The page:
Nuclear reactors normally have regions in the core which have a higher neutron flux and power density than other regions. This may be caused by a number of factors, one of which is the presence of control rod channels in the core. When the control rods are withdrawn, the control rod channels are filled with moderator which increases the local moderating capacity and thereby increases the power generated in the adjacent fuel. In these regions of high power density, known as hot channels, there is a higher rate of coolant enthalpy rise than in other channels. It is such hot channels that set the maximum operating conditions for the reactor and limit the amount of power that can be generated since it is in these channels that the critical thermal margin would be reached first.
SUMMARY OF THE INVENTION It has been found that coolant flow inclined to the fuel elements will result in a higher value for the critical heat flux probably because such flow inhibits the formation of steam bubbles and superheated water layers which are found to exist over the fuel element surface just prior to DNB in the presence of parallel flow. It has also been found that mixing vanes or flow deflectors placed in the coolant flow channels of a reactor core will mix coolant from various channels and thus tend to reduce the effect of hot channels. The mixing lowers the high coolant enthalpy rise in the hot channels and tends to average out the enthalpy rise over the core cross section. Both effects mean that the reactor can be operated at a higher power level and still maintain a safe thermal margin.
It is therefore an object of the present invention to provide novel coolant flow deflectors in the reactor core.
Another object of the invention is to provide flow deflectors which will effectively cause disturbance of the coolant flow adjacent the surfaces of the fuel elements as well as cause mixing of the coolant from various channels.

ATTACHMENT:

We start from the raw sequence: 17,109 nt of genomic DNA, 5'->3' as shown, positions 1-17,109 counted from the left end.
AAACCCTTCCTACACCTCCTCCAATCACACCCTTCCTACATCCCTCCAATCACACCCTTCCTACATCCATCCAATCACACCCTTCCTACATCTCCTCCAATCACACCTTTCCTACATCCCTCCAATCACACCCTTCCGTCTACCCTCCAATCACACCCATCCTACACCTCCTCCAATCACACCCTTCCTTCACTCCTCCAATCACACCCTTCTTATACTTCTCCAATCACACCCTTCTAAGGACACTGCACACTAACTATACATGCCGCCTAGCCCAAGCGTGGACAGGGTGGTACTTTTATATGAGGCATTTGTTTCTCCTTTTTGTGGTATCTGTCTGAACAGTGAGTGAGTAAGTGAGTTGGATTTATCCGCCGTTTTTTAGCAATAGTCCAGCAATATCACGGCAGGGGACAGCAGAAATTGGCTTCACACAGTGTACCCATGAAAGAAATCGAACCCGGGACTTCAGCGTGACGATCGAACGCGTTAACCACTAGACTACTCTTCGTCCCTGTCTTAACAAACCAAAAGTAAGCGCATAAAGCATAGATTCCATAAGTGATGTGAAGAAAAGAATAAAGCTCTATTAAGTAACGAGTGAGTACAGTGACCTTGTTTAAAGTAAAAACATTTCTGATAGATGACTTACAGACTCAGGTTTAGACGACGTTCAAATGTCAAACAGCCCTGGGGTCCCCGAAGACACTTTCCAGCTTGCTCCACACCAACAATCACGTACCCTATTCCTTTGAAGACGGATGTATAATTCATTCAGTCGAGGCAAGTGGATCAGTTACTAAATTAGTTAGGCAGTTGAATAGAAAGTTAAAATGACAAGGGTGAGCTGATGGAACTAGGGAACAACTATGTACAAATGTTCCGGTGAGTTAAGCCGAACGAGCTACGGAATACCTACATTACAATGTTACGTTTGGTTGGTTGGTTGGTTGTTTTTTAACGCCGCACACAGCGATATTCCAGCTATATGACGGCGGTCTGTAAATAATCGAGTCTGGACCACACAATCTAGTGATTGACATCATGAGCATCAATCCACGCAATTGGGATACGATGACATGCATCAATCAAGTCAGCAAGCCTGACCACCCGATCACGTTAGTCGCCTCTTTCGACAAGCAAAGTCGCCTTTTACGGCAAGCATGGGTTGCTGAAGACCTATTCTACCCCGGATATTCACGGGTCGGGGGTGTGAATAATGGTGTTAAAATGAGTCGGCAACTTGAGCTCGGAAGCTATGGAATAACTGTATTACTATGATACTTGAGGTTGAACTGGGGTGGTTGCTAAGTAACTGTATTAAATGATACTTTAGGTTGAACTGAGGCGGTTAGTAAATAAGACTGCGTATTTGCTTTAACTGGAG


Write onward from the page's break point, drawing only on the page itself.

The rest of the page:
A further object is to provide flow deflectors of a novel design which are supported in the core in a novel manner.
Briefly, the objects of the invention are accomplished by providing a coolant flow deflector in one or more of the spaces between adjacent fuel elements. More specifically, the deflectors are generally of a conical or pyramidal shape and are supported such that flow will be diverted from the centers of the flow channels up against or towards the adjacent fuel elements. Even more specifically, the flow deflectors are supported in the intersections of a grid which may also serve as a support grid for the fuel elements.
FIG. 3 is a section view through a fuel assembly looking downwardly towards a spacer grid.
FIGS. 4 and 5 illustrate portions of grid-forming members.
FIGS. 6, 7 and 8 are side, top and bottom views, respectively, of a solid deflector.
FIGS. 9, 10 and 11 are side, top and bottom views, respectively, of a hollow deflector.
FIG. 12 is an exploded view illustrating the assembly technique for the deflector of FIGS. 9, l0 and I 1.
FIG. 13 is an exploded view illustrating the assembly technique for a modified deflector and a fuel element spacer ring.
FIG. 14 is a cross-section view illustrating the deflector and spacer of FIG. 13 in relation to the fuel elements.